Posted on 2/27/04 08:59 AM
I wanted to write this yesterday, I was all ready, I had just seen it and was pumped. okay, that's poor word choice right there. I wasn't pumped, but I was ready to write something, and what I had in mind was to be the single strongest piece on the film yet. I haven't read any reviews, save the D'Angelo capsule, but I'm sure that what I had to say at that time, and however I was going to sort it all out into nice easily consumable prose, was going to knock the socks off movie-watchers worldwide. however, sadly, that wasn't to be, for last night I was completely unable to work Internet Explorer. we won't get into the how's and the why's right now, but know this, the internet and the people who encode their pages and links and what-have-you with nasty viruses and trojans suck major balls.
so, now, I don't have that same passion, that same fire I had last night. what was going to be a rage fueled second-rate response, is now about to be an indifferent, characterless (I kid here, obviously, how could I write without strong voice? IMPOSSIBLE) booing. the first and most obvious criticism -- I should diverge for a second here, I just read the first sentence of Arrenbas's entry on The Passion, I stopped myself from reading more because I was afraid it might directly influence my own writing, I'd rather accidentally write the same thing as someone else than try, agonizingly, to write something new and original after finding a response similarly formulated to what I had in mind to write; this might be backwards thinking, but this diversion is already almost as long as the post, so I'll quit here rather than continue pontificating on that subject -- is that the film simply doesn't work on it's own. in short, because all substantive comments have to be kept as short as possible so that room left for masturbatory eccentricity, if someone watched this movie without any previous knowledge of the works and wonders of Jesus H. Christ, they'd be quite lost. Melly Mel (and I have a feeling I've misspelled that, anyone with a goodly knowledge of old school hip hop please correct me) places us the night before Jesus's crucifixion, and just after the Last Supper, Judas is selling his man out, and we are witness to The Passion's first foray into "slow motion employed with pompous gravity" [D'Angelo] (that isn't a direct direct quote, I took a couple of words out so it flowed better for my purposes) which leads to a personal, my own, observation, one worth mentioning as it's relevant to more than a few scenes in the picture: whenever Gibson wants to put across a point to the audience, he doesn't do it with exposition before the fact, which would be fine, it'd be great if he had enough faith in his audience's intelligence to expect that they might be able to put the pieces together and figure out for themselves what they should find important to pay mind to, instead he pounds it over the skulls of the helpless moviegoer, like he's a French professor and we're all antagonizing patrons of Le Rectum, with elaborate slo-mo, or startling sound effects (the woosh as Jesus steps on the serpent, the smack when a kind looker-on attempts to give Jesus, beaten to a pulp edition, etc), or swelling musical cues. this is a truly graceless picture, and Gibson is entirely incapable of subtlety. I can't express now, properly, just how angry this made me, that my intelligence was being called into question like this, by an incompetent buffoon of a director, who seems to believe gore to be synonymous with profundity, as it has been over a day, but trust that I was a might bit pissy upon my departure from the cinemaplex.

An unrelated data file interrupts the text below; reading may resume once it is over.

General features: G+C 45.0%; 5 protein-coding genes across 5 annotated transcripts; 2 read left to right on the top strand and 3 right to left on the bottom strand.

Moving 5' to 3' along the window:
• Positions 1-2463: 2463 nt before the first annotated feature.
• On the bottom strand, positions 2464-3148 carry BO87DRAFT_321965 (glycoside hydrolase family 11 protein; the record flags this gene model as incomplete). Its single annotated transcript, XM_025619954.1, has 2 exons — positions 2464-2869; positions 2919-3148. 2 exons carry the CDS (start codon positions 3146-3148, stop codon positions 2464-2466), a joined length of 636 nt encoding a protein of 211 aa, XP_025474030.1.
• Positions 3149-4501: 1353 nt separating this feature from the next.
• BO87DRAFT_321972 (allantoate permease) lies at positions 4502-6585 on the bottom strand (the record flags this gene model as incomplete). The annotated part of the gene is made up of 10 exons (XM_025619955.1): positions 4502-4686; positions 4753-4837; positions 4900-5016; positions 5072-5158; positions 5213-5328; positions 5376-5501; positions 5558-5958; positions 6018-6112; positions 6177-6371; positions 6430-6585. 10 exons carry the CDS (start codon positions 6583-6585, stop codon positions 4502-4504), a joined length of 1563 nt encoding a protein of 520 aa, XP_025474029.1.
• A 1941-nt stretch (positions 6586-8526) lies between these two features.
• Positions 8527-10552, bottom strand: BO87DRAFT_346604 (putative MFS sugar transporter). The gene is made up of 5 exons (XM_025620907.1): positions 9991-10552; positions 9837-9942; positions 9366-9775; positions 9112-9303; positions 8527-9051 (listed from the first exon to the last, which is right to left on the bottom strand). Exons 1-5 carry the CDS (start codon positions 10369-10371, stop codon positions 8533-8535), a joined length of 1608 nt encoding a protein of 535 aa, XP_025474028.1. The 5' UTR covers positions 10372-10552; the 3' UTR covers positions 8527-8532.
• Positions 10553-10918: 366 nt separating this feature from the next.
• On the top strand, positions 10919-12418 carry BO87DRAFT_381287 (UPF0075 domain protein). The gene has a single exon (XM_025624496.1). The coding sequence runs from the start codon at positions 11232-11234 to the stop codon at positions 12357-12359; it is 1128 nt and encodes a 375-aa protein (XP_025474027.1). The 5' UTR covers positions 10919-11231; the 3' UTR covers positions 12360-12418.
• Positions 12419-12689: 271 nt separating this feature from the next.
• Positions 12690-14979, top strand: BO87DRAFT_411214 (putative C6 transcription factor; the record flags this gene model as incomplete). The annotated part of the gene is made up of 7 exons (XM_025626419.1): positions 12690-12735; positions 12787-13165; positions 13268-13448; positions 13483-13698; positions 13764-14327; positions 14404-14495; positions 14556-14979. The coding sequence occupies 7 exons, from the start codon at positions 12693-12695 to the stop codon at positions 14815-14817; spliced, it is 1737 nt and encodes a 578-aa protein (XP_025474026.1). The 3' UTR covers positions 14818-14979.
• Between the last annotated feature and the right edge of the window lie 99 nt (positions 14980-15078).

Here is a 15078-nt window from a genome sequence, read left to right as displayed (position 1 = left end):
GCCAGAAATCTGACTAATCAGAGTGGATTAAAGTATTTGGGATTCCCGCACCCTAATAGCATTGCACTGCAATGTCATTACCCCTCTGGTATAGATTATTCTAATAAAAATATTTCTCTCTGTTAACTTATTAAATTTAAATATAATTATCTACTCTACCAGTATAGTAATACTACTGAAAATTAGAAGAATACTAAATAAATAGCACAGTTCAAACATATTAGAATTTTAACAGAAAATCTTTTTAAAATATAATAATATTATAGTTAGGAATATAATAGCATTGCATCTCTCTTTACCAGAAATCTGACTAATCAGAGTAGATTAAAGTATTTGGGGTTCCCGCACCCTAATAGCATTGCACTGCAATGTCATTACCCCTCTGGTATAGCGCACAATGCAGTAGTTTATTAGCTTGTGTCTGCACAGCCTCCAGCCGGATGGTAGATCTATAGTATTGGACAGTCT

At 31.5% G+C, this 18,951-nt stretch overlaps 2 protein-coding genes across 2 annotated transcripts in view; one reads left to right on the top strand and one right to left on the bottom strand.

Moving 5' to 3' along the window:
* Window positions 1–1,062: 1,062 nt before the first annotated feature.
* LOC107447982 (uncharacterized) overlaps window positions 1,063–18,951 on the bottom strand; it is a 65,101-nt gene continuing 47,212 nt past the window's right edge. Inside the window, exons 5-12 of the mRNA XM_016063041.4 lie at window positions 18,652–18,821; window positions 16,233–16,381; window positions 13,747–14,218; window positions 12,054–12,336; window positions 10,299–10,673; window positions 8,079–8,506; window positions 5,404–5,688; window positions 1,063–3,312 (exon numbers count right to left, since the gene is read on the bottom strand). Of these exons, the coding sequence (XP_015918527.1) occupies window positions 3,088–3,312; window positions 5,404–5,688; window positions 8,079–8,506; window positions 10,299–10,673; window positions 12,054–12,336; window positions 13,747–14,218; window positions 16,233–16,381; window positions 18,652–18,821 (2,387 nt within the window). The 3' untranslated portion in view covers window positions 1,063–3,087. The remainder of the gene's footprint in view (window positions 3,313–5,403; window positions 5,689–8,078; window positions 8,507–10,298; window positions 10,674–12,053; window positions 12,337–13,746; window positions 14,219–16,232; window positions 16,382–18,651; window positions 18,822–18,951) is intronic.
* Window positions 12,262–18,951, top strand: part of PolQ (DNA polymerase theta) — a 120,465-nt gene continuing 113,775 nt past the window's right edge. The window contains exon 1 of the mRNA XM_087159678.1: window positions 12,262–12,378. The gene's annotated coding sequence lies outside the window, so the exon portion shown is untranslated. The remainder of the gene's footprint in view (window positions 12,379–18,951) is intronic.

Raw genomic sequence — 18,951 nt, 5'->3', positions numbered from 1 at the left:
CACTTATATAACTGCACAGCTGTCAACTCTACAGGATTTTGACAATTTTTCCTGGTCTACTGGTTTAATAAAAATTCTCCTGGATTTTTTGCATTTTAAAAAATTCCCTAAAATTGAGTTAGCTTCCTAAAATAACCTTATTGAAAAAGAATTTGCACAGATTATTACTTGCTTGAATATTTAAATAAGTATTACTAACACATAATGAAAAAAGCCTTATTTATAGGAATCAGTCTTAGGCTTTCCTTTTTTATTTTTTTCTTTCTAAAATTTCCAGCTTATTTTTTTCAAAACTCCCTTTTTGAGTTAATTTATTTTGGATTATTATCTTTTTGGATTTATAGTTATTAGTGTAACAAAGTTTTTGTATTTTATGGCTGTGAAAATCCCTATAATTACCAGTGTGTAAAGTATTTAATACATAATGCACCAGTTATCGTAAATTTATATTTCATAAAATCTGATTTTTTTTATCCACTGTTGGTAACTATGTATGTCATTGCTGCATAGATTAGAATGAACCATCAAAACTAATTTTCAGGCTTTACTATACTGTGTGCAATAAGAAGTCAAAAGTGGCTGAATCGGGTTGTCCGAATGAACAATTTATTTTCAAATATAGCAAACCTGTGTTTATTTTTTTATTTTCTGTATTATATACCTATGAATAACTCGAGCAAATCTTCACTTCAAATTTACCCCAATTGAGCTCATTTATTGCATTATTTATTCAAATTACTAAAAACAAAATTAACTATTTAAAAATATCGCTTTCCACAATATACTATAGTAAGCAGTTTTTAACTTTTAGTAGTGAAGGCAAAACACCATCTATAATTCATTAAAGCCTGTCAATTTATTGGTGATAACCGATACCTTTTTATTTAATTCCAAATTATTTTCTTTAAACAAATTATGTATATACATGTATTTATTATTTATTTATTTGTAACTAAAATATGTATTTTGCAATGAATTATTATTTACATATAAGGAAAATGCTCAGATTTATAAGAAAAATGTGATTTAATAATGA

more onto the feelings: I'm just unsure what I, as a nonbeliever, am supposed to take away from The Passion Of The Christ exactly. I'm witness to a man's horrible, and unjust, torture and execution, and while he's a human and certainly deserving of empathy, and he gets mine, I don't know what deeper meaning I'm to have been imparted with. this isn't a movie set in any world I'm familiar with in any intimacy, so it doesn't hold any value as a commentary of anything contemporary, all I'm left with is that sadists are bad, perhaps, but I think I may have already gotten that one. as a purely visceral experience, I suppose it might hold some value, particularly if I got off on graphic filmic representations of beatings and torture, but, quite frankly, I'm not so sure I do. no, I don't, and I don't know if I understand what it was that Mel Gibson was trying to disclose. the effort to make the dramatic bombastic, Gibson could have used it develop characters and themes, as fakey documentaries hold little-to-no cinematic value to me, at least Scorsese, when filming his own Christ tale, had a take on it (stupid idea, nevermind). yes, this one is certainly a head scratcher, and I'm afraid not necessarily worth the price in salve (I'm a hard scratcher) to continue doing so.
I'm done and unsatisfied with the final result.